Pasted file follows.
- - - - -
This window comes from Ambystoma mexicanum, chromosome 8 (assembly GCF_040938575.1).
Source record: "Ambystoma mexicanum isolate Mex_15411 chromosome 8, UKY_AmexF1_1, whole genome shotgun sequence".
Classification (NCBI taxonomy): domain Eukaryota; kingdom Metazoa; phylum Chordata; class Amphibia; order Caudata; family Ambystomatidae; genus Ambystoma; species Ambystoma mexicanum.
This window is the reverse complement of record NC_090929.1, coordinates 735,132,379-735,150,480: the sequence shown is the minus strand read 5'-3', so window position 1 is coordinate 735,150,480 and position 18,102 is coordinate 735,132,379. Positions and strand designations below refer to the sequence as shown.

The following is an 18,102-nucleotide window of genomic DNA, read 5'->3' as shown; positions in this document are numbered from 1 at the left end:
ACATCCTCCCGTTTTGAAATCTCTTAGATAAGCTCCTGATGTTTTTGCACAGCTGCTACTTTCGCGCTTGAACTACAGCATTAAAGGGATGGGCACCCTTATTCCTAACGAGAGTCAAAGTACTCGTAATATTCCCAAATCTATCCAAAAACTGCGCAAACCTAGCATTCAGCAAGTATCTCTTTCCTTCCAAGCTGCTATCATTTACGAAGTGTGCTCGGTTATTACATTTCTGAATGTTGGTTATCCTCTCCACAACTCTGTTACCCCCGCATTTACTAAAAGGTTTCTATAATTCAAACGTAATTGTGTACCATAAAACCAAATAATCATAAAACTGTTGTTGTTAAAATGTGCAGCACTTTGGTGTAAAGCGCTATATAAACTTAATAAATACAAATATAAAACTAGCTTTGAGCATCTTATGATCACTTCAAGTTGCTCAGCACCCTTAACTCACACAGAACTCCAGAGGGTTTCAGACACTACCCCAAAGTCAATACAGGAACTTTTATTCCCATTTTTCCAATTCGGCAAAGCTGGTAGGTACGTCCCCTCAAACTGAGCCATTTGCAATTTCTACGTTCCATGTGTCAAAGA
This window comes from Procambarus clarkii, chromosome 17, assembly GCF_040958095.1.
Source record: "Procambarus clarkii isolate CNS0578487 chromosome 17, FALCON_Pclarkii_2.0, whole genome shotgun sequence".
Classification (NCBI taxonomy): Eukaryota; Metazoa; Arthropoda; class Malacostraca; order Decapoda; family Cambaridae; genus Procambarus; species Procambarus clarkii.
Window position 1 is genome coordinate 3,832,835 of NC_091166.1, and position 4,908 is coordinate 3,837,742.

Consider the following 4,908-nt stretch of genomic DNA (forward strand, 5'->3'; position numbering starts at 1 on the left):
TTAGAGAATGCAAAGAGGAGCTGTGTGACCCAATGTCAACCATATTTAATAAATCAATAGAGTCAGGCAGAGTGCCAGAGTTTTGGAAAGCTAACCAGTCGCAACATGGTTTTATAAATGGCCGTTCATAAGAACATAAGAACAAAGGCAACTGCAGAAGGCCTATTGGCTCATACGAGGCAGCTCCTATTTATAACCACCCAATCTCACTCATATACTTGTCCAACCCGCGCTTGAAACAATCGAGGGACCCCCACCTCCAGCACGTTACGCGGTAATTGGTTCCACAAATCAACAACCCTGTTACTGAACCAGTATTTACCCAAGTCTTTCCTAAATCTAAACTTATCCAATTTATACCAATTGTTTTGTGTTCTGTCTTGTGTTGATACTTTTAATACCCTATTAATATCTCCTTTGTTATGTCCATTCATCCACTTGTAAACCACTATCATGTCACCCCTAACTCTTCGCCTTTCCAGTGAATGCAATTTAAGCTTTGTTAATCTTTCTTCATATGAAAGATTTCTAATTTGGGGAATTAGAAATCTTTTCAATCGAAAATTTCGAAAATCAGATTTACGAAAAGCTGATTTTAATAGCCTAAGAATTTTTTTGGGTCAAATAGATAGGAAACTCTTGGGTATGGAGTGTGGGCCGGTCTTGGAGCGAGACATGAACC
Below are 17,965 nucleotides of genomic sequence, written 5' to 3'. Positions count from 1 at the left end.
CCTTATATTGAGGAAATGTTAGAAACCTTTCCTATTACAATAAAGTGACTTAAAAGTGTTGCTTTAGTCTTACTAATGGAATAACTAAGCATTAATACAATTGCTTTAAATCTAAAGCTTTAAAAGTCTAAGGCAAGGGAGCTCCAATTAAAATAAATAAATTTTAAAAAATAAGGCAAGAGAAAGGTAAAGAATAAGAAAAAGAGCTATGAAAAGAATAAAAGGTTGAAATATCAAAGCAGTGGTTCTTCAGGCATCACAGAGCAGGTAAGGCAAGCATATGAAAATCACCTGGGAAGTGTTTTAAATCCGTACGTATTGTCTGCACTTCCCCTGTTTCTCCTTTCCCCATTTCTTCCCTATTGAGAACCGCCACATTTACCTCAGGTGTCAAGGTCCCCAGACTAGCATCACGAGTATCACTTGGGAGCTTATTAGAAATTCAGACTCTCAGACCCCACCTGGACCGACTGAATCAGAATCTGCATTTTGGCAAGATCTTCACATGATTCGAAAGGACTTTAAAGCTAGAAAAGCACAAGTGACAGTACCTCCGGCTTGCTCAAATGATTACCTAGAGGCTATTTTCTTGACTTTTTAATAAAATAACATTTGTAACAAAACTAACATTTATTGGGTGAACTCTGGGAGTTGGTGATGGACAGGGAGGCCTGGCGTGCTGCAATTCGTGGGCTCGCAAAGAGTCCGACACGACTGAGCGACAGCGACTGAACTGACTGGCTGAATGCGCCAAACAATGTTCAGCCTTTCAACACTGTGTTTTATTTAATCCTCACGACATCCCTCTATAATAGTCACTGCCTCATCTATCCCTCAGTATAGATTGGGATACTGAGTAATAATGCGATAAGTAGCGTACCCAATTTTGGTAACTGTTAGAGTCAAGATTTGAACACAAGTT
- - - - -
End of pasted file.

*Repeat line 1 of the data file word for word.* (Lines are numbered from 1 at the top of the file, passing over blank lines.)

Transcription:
This window comes from Ambystoma mexicanum, chromosome 8 (assembly GCF_040938575.1).